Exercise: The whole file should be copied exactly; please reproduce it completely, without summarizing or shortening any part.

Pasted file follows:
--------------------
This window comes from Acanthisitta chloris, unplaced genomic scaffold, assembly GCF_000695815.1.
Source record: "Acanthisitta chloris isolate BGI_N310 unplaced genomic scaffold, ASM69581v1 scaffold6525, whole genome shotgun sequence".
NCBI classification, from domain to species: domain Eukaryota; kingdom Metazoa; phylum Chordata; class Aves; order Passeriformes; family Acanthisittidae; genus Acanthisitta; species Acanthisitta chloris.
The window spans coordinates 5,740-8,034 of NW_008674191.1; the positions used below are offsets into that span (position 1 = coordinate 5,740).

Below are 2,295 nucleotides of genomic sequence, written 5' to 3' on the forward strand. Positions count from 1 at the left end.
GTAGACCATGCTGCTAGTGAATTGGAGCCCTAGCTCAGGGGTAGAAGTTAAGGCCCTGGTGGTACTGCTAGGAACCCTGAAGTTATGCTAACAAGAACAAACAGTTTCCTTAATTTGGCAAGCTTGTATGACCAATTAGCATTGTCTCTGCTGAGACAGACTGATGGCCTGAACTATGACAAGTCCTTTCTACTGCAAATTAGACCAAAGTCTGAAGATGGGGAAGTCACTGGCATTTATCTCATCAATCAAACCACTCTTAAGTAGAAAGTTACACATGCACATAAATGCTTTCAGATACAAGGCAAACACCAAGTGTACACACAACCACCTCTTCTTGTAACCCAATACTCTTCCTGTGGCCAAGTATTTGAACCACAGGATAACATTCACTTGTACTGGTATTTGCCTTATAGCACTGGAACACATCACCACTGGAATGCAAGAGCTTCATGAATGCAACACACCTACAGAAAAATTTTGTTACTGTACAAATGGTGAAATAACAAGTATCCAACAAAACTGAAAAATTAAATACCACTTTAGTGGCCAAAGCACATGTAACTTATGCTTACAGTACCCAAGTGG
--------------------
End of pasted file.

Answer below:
This window comes from Acanthisitta chloris, unplaced genomic scaffold, assembly GCF_000695815.1.
Source record: "Acanthisitta chloris isolate BGI_N310 unplaced genomic scaffold, ASM69581v1 scaffold6525, whole genome shotgun sequence".
NCBI classification, from domain to species: domain Eukaryota; kingdom Metazoa; phylum Chordata; class Aves; order Passeriformes; family Acanthisittidae; genus Acanthisitta; species Acanthisitta chloris.
The window spans coordinates 5,740-8,034 of NW_008674191.1; the positions used below are offsets into that span (position 1 = coordinate 5,740).

Below are 2,295 nucleotides of genomic sequence, written 5' to 3' on the forward strand. Positions count from 1 at the left end.
GTAGACCATGCTGCTAGTGAATTGGAGCCCTAGCTCAGGGGTAGAAGTTAAGGCCCTGGTGGTACTGCTAGGAACCCTGAAGTTATGCTAACAAGAACAAACAGTTTCCTTAATTTGGCAAGCTTGTATGACCAATTAGCATTGTCTCTGCTGAGACAGACTGATGGCCTGAACTATGACAAGTCCTTTCTACTGCAAATTAGACCAAAGTCTGAAGATGGGGAAGTCACTGGCATTTATCTCATCAATCAAACCACTCTTAAGTAGAAAGTTACACATGCACATAAATGCTTTCAGATACAAGGCAAACACCAAGTGTACACACAACCACCTCTTCTTGTAACCCAATACTCTTCCTGTGGCCAAGTATTTGAACCACAGGATAACATTCACTTGTACTGGTATTTGCCTTATAGCACTGGAACACATCACCACTGGAATGCAAGAGCTTCATGAATGCAACACACCTACAGAAAAATTTTGTTACTGTACAAATGGTGAAATAACAAGTATCCAACAAAACTGAAAAATTAAATACCACTTTAGTGGCCAAAGCACATGTAACTTATGCTTACAGTACCCAAGTGG